For instance, some of the more interesting experimentation with the band’s sound arrives in those songs with the longer track times. It seems as if the group wanted to make those songs long by virtue of allowing them to become more dynamic than as a way of making them feel like being dragged through the dirt of a forest. “Keep Your Heart Safe From Me” and “The Fight Of Your Life” are primarily beneficiaries of this, with both changing tone a couple of times throughout, before always circling back to the slow and pensive atmosphere Swallow The Sun have made for themselves. If Swallow The Sun‘s music were ever personified, that person would constantly have their jacket hood draped over their eyes and be perpetually staring at the ground. “Enemy”, however, is a bit more straightforward but moves with a stomping rhythm before drifting into its chorus.
They get good mileage out of the multiple vocal styles that they’ve worked into their sound over the years. If it seemed like When A Shadow Is Forced Into The Light was a harbinger of a lot more clean singing, by the end of Moonflower’s first two songs it becomes clear that Swallow The Sun have pulled back on that a bit and have decided that their hefty-low growl needs to be brought back in force – especially when combined with the massive orchestral hit in the opening song.
“All Hallows Grieve” is another more straightforward song, focusing more on the vocal interplay between frontman Mikko Kotamäki and fellow Century Media cohort and Oceans Of Slumber lead singer Cammie Gilbert. Initially the song is fairly restrained for its opening bit but as it reaches its final third, both vocalists are allowed to really let loose. It’s one of those moments where it becomes clear that just about anything Cammie Gilbert is allowed to sing on is going to benefit tremendously. With her own work on Oceans Of Slumber‘s self-titled release last year, a role on Ayreon’s 2020 album Transitus, and now appearing amongst some of the depressive doom elder statesmen, she’s quickly becoming quite prominent in the metal scene.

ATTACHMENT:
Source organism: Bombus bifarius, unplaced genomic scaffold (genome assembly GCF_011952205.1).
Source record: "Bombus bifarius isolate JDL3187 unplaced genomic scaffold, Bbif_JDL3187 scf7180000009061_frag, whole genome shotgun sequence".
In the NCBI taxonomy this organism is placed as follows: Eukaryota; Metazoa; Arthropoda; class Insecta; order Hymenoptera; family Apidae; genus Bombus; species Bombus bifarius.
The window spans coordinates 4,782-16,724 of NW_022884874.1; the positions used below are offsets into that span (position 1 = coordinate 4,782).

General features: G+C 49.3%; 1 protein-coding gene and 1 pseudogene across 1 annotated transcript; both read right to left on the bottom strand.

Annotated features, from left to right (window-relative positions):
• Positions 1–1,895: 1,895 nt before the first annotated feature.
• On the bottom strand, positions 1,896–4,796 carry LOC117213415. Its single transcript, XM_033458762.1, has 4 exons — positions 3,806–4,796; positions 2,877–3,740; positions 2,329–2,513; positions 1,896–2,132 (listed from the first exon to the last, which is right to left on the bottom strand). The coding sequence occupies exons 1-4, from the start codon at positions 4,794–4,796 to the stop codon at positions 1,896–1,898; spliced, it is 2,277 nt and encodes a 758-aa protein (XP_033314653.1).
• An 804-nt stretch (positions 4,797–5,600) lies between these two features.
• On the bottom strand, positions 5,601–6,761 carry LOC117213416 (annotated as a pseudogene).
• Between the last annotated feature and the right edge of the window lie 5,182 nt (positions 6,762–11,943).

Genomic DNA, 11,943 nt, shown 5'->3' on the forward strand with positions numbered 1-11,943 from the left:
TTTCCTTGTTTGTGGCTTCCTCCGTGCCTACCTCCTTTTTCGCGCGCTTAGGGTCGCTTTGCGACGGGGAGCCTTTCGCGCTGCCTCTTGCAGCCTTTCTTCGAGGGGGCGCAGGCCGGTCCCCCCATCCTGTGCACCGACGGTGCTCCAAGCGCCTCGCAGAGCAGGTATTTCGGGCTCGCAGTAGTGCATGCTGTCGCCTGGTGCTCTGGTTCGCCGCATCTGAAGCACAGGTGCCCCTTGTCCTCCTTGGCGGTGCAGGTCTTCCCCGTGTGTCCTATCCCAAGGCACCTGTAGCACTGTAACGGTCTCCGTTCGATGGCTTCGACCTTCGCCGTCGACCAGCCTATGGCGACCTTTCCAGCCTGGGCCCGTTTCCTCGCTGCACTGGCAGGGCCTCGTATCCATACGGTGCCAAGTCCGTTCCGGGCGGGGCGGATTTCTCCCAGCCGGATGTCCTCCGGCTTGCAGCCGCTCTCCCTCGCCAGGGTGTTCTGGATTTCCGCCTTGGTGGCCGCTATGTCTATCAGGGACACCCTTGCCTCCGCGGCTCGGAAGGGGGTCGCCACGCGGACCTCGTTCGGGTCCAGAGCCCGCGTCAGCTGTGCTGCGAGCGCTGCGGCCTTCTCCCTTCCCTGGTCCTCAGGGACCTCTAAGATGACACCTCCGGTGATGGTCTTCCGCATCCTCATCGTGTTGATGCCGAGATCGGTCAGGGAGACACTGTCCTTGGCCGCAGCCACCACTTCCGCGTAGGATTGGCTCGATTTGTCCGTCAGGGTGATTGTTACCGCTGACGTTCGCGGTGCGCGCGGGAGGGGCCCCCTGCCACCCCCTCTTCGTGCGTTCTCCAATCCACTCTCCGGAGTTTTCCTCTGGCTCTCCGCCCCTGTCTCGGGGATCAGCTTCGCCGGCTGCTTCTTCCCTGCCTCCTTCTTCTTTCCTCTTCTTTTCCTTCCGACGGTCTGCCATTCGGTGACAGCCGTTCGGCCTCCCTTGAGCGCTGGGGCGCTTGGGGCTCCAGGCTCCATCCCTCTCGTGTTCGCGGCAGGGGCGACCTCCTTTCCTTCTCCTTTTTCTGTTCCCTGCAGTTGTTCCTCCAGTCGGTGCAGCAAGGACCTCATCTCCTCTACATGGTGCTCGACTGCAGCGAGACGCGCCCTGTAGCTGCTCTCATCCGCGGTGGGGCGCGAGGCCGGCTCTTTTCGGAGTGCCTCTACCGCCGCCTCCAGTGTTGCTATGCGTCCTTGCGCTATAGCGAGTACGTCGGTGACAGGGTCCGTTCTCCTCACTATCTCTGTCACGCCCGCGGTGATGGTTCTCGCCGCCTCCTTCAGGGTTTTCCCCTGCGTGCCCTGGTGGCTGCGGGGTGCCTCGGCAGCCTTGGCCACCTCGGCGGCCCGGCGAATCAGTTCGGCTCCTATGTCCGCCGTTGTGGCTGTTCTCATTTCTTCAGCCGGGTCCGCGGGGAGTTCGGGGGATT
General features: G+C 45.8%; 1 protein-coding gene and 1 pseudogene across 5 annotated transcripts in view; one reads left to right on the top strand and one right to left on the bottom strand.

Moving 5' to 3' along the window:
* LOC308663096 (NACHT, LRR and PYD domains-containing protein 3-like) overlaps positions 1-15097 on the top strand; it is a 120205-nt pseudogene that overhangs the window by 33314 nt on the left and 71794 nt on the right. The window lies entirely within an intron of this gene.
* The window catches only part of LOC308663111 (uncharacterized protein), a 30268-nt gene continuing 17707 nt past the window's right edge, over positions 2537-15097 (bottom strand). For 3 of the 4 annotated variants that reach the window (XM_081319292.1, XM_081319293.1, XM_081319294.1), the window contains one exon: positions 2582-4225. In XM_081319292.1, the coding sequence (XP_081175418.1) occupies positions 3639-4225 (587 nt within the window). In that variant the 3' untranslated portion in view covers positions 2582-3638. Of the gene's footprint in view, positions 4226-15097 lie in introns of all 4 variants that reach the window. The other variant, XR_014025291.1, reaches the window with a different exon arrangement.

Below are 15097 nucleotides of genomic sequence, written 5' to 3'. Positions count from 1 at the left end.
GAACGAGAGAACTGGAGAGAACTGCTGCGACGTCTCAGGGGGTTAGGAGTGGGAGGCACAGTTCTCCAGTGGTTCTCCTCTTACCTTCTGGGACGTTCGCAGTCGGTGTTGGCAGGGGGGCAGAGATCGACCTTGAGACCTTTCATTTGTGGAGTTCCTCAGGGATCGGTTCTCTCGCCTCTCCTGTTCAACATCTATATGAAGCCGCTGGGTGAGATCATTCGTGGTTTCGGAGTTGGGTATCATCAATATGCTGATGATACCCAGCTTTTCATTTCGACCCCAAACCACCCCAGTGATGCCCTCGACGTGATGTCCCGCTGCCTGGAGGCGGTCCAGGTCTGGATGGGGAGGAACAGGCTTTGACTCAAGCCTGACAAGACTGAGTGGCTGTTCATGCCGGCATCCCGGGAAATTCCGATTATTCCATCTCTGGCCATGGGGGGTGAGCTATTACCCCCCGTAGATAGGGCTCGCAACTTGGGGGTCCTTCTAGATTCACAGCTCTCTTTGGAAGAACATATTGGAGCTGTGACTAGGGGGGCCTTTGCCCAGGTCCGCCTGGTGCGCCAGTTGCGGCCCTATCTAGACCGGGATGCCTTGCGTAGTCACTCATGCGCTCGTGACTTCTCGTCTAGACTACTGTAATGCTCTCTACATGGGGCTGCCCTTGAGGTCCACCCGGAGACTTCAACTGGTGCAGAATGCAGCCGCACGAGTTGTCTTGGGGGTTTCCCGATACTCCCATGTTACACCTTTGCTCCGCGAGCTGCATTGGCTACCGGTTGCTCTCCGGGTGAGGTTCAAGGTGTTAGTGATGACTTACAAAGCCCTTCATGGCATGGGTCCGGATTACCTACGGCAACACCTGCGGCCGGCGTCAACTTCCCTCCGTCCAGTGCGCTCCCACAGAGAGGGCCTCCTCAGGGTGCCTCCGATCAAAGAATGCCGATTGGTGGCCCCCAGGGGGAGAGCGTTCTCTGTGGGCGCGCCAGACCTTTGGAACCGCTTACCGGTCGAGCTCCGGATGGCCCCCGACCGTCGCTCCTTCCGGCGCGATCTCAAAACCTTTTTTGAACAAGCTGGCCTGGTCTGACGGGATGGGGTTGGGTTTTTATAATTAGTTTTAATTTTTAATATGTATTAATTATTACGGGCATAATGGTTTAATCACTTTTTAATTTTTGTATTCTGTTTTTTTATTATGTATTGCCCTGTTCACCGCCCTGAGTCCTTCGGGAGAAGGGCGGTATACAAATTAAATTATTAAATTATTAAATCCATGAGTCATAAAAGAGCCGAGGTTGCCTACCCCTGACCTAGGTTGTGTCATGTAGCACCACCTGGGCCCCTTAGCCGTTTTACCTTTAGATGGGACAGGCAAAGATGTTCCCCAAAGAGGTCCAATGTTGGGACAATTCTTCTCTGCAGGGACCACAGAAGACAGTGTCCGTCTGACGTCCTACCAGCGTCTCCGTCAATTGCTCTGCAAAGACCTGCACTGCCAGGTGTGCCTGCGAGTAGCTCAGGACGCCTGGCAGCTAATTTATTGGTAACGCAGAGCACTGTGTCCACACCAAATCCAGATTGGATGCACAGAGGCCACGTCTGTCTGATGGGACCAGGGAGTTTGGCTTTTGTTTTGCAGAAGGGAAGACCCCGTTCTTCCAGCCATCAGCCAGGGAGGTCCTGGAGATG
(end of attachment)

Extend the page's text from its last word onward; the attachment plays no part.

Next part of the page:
If you followed Moonflowers up until the moment of its release you’ve likely been made aware of the deluxe version of the album wherein the group Trio Nox played every song as a ‘classical’ version. It’s an interesting bonus, as that group collaborated with songwriter/guitarist Juha Raivio to interpret those songs in their classical form and then recorded them in a church in Finland. Long story short; they’re gorgeous-sounding. They don’t sound like classical pieces in the traditional sense but they show that the music within Moonflowers is beautiful enough to get by on its own. Having the mournful accompaniment of a stringed arrangement just adds to that overall ambience. Now, whether you need that hit right after running through the regular version of the album is a “your mileage may vary” situation, but as a separate take they’re fantastic for darkening the mood, to say the least.
Moonflowers is not a transformative release for Swallow The Sun but is one of their more far-reaching records. The album remains as highly personal for the band as ever, but there is a willingness to move around the fringes of their sound after each tune goes through the motions of planting them firmly in their doom blueprint. That’s why it can seem like two contradictory statements, of the band being within their frozen comfort zone and the album also seeming to ‘move’ more than they have recently.
This works well together here because for every song that is a bit more singularly focused on misery, there will be one that shifts through a variety of different movements. Sometimes you’ll be shocked to see that you’re still within the same song by the time they cycle back around, and admittedly, there were other times when I was just as surprised that the album had looped back to the beginning with fifty-some-odd minutes disappearing like it was nothing. Swallow The Sun are still experts at painting a grey sky and dropping the temperature to freezing levels on Moonflowers, so if you’ve been chomping at the bit to have this crew drag you back from any sort of happy place you might be at right now, this is an album that’ll do the trick.